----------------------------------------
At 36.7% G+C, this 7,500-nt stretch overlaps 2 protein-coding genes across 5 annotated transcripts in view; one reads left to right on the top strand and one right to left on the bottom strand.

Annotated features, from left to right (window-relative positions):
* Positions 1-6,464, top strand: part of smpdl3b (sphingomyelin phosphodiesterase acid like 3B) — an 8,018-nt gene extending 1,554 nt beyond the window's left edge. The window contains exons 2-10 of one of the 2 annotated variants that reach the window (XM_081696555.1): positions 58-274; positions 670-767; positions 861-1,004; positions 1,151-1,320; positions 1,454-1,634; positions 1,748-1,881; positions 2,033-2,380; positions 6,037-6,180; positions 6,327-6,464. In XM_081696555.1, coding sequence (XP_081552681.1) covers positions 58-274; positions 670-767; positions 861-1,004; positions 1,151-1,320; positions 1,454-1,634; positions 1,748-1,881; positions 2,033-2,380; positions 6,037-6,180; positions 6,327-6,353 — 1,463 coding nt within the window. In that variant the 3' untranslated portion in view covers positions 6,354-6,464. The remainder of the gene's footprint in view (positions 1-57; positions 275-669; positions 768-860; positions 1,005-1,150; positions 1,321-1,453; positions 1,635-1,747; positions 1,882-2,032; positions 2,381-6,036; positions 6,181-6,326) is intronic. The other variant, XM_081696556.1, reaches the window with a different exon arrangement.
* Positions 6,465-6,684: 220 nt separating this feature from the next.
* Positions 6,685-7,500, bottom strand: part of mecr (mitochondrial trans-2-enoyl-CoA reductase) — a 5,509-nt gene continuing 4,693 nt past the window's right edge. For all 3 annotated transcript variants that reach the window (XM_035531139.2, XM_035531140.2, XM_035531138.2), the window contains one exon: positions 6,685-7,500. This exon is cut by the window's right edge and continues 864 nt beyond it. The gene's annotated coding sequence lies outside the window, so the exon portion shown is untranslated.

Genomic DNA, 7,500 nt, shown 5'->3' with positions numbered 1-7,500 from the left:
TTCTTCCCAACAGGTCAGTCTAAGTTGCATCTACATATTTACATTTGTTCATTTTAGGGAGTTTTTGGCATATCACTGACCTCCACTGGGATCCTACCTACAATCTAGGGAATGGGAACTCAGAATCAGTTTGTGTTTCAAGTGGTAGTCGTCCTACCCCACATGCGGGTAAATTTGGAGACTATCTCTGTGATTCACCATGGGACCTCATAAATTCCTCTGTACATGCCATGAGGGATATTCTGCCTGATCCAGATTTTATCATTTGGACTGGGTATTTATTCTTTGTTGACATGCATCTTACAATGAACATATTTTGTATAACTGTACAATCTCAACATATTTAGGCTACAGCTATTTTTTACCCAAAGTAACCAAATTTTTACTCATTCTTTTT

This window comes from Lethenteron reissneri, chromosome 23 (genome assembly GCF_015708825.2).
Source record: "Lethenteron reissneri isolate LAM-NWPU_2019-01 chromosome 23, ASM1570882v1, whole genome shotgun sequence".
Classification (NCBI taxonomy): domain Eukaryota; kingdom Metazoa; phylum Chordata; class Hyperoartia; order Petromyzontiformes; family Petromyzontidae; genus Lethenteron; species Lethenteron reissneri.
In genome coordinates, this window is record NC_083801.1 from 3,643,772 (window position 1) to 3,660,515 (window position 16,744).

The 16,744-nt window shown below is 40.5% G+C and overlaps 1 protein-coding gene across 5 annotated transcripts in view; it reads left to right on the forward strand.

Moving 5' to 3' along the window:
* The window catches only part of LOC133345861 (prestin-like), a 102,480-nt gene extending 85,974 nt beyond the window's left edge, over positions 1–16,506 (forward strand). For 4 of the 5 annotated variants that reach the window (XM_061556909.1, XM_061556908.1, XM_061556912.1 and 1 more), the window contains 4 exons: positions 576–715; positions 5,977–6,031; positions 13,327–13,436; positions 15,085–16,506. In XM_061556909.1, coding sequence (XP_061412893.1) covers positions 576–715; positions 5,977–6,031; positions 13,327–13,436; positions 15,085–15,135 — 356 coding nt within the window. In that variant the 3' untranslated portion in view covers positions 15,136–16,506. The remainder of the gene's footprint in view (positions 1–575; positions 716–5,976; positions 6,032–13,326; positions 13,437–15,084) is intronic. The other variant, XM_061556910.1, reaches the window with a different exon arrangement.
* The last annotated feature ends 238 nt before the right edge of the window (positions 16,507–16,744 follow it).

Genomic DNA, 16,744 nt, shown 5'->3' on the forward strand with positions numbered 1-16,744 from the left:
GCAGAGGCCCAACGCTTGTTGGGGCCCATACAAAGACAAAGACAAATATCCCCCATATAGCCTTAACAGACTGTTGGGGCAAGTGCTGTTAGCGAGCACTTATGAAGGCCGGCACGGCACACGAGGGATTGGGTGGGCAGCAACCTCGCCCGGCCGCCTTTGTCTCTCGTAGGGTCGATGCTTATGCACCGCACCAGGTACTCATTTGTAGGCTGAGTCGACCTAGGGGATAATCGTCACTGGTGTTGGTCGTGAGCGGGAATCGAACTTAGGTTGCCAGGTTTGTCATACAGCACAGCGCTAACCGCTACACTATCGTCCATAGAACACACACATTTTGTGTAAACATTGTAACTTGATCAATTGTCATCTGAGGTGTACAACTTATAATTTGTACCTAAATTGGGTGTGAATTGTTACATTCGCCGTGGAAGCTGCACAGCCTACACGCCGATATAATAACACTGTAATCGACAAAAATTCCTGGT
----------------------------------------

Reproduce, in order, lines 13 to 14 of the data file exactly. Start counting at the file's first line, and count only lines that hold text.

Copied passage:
Moving 5' to 3' along the window:
* The window catches only part of LOC133345861 (prestin-like), a 102,480-nt gene extending 85,974 nt beyond the window's left edge, over positions 1–16,506 (forward strand). For 4 of the 5 annotated variants that reach the window (XM_061556909.1, XM_061556908.1, XM_061556912.1 and 1 more), the window contains 4 exons: positions 576–715; positions 5,977–6,031; positions 13,327–13,436; positions 15,085–16,506. In XM_061556909.1, coding sequence (XP_061412893.1) covers positions 576–715; positions 5,977–6,031; positions 13,327–13,436; positions 15,085–15,135 — 356 coding nt within the window. In that variant the 3' untranslated portion in view covers positions 15,136–16,506. The remainder of the gene's footprint in view (positions 1–575; positions 716–5,976; positions 6,032–13,326; positions 13,437–15,084) is intronic. The other variant, XM_061556910.1, reaches the window with a different exon arrangement.